Sàngó devotees remember god of thunder

The ancient Oyo town witnessed the annual Bere rite this week, taking off from Koso where Sango faithful did a procession to the palace of the Alaafin.

It was another success for the traditional religion believers who came out and identified with Sàngó devotees in a peaceful conduct on the streets.

Speaking with TheTabloid.net after the event, the Cultural Ambassador to the Alaafin, Dr Paula Gomes was escatic in her natural way beaming with a smile of satisfaction and urging the Yoruba sons and daughters to treasure their cultural heritage.

He educated public on what the festival symbolises, saying it annual holds during the dry season.

Bere, she said, means straw “and in the olden days, this was the time to celebrate the changing of roofs built with straw.”

According to the Portuguese, tradition has it that the Palace of the Aláàfin was the one to be changed and people from other towns would carry the straw (Bere) to Oyo to support the Aláàfin.

Gomes stated, “By that time, during the celebration, Akòó would take place, when Aláàfin and Mogbà Kòso took some straw, tight together to keep it in order to know the years of the Aláàfin spent on the throne.

“Besides that Sàngó Kòso would be offered with Ewédù ( vegetable). Nowadays Bere is celebrated to remember the tradition and to still appease Sàngó Kòso with Ewédù (vegetable).”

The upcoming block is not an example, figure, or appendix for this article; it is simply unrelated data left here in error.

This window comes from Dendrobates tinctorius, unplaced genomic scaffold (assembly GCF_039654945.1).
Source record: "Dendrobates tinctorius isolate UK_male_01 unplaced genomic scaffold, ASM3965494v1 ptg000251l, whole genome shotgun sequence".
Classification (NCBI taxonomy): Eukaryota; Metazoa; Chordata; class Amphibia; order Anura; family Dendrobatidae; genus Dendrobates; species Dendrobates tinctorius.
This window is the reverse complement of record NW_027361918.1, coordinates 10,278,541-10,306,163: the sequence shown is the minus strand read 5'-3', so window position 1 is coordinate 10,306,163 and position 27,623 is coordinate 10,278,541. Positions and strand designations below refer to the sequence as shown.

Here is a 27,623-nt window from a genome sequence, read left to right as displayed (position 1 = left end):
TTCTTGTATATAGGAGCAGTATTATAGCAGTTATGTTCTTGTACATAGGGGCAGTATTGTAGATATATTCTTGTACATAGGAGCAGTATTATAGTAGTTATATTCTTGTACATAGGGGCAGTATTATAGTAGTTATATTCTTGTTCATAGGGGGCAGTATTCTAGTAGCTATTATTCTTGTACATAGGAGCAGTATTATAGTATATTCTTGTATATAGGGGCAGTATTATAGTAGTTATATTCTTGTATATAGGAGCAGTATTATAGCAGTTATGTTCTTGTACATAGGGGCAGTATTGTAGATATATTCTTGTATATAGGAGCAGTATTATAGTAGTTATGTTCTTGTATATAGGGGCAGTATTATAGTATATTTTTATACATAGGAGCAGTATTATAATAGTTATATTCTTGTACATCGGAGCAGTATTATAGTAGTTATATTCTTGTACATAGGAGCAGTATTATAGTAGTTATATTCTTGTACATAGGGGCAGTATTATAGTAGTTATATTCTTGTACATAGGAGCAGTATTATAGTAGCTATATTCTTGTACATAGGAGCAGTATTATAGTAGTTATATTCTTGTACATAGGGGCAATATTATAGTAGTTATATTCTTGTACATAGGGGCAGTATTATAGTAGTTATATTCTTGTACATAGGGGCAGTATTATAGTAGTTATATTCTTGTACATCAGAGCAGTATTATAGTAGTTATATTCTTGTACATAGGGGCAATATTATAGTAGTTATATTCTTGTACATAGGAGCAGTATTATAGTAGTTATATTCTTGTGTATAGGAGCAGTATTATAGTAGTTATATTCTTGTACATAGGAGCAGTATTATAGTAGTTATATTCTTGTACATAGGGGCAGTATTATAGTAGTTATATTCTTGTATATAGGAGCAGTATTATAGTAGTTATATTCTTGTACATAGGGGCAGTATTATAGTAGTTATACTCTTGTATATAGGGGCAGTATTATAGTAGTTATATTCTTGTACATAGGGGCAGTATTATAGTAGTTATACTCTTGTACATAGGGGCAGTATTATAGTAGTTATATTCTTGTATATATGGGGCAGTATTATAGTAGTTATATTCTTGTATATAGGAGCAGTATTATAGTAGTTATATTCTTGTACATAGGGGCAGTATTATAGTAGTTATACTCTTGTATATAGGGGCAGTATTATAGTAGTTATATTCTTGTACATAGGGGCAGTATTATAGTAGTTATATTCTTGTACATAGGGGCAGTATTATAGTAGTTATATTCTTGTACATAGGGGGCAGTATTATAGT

Gomes further clarified that during the celebration, Sàngó Kòso, Sàngó devotees and Mogbà Kòso eat together the delicious àmàlà served with Ewédù and chant around Kòso to invoke the spirit of Sàngó under the sound of Bàtá drums.

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An Oyo indigene, Mr Akeem Adewale, who spoke with our correspondent, said though the town just lost its chief imam, that incident did not prevent Sango devotees from performing their rites.

Adewale said in Oyo, traditional worshippers enjoy equal right with Muslims who are the majority. “The late Alaafin, Oba Lamidi Olayiwola Adeyemi made us to understand that we should live together in peace. You cannot see where traditional worshippers and Muslims fight. It won’t happen in Oyo,” he said.

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